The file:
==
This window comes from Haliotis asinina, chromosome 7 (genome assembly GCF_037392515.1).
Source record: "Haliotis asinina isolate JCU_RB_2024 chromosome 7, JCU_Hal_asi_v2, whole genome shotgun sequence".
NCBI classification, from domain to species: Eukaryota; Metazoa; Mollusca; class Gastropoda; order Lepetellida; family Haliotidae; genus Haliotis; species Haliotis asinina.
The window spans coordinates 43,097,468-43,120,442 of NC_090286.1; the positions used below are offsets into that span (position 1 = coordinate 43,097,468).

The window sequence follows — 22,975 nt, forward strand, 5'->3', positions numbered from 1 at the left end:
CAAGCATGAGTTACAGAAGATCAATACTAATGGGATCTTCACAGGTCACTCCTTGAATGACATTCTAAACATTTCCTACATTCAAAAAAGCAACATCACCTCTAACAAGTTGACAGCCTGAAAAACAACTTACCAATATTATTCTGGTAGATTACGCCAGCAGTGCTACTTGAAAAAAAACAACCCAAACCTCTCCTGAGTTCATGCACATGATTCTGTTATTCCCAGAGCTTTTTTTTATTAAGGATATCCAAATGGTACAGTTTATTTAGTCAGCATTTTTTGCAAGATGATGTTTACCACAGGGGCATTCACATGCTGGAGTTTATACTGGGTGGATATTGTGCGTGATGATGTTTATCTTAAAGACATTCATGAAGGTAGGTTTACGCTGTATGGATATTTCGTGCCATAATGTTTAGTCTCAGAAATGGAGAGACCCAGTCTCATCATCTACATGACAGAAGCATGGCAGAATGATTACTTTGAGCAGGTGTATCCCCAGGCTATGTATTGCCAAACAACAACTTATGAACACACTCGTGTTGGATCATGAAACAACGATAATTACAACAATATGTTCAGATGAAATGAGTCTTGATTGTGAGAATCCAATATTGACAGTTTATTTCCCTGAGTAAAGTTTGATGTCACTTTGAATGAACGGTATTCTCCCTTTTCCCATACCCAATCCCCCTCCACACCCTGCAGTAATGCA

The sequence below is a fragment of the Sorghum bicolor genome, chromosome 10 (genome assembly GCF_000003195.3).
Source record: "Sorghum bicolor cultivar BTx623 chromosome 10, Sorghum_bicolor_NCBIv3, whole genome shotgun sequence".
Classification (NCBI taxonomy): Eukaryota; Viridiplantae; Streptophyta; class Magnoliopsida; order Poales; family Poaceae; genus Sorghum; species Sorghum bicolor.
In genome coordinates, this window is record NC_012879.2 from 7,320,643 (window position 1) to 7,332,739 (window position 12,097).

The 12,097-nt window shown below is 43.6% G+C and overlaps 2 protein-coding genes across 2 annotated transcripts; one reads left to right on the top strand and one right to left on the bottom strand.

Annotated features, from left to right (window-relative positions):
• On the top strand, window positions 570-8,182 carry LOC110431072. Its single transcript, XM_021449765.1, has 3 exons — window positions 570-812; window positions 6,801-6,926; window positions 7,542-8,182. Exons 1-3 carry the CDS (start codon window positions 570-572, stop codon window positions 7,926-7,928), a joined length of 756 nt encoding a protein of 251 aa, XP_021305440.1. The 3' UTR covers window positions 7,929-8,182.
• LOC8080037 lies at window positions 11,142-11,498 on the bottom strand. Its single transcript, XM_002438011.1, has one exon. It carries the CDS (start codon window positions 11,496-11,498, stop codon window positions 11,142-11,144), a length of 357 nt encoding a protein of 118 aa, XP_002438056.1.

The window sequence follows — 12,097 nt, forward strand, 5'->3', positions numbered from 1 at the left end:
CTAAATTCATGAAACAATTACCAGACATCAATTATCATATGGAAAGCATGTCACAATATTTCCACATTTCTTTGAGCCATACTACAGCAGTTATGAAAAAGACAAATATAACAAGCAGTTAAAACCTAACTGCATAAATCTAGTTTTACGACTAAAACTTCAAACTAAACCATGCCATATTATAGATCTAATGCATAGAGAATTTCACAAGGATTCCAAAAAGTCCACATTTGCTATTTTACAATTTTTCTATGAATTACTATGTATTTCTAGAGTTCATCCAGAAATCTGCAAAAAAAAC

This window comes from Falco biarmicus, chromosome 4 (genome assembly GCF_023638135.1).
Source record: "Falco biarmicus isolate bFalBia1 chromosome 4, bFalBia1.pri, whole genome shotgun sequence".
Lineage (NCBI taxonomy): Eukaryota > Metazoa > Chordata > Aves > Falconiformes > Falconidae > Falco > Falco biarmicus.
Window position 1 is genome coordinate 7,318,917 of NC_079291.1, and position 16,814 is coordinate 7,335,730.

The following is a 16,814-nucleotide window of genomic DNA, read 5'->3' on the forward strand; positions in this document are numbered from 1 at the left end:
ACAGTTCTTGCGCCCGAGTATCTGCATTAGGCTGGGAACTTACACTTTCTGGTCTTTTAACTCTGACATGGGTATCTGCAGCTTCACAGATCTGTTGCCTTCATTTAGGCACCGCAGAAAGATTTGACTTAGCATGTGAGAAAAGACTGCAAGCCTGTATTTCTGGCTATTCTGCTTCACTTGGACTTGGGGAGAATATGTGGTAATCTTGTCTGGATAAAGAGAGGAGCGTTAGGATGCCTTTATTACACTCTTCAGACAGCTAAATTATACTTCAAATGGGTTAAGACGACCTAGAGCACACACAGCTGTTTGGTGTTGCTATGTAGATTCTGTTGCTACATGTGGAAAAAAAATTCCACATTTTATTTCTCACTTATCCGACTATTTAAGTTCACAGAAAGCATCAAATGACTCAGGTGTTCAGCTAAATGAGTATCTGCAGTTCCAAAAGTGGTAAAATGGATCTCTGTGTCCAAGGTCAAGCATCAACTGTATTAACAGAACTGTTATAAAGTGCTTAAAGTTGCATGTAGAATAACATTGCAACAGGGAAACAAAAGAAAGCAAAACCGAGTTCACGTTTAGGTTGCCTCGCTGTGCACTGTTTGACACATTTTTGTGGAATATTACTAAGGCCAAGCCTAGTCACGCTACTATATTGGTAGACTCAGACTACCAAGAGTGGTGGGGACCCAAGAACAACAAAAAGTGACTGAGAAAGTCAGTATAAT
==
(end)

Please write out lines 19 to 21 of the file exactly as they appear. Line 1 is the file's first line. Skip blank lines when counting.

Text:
Lineage (NCBI taxonomy): Eukaryota > Metazoa > Chordata > Aves > Falconiformes > Falconidae > Falco > Falco biarmicus.
Window position 1 is genome coordinate 7,318,917 of NC_079291.1, and position 16,814 is coordinate 7,335,730.

The following is a 16,814-nucleotide window of genomic DNA, read 5'->3' on the forward strand; positions in this document are numbered from 1 at the left end: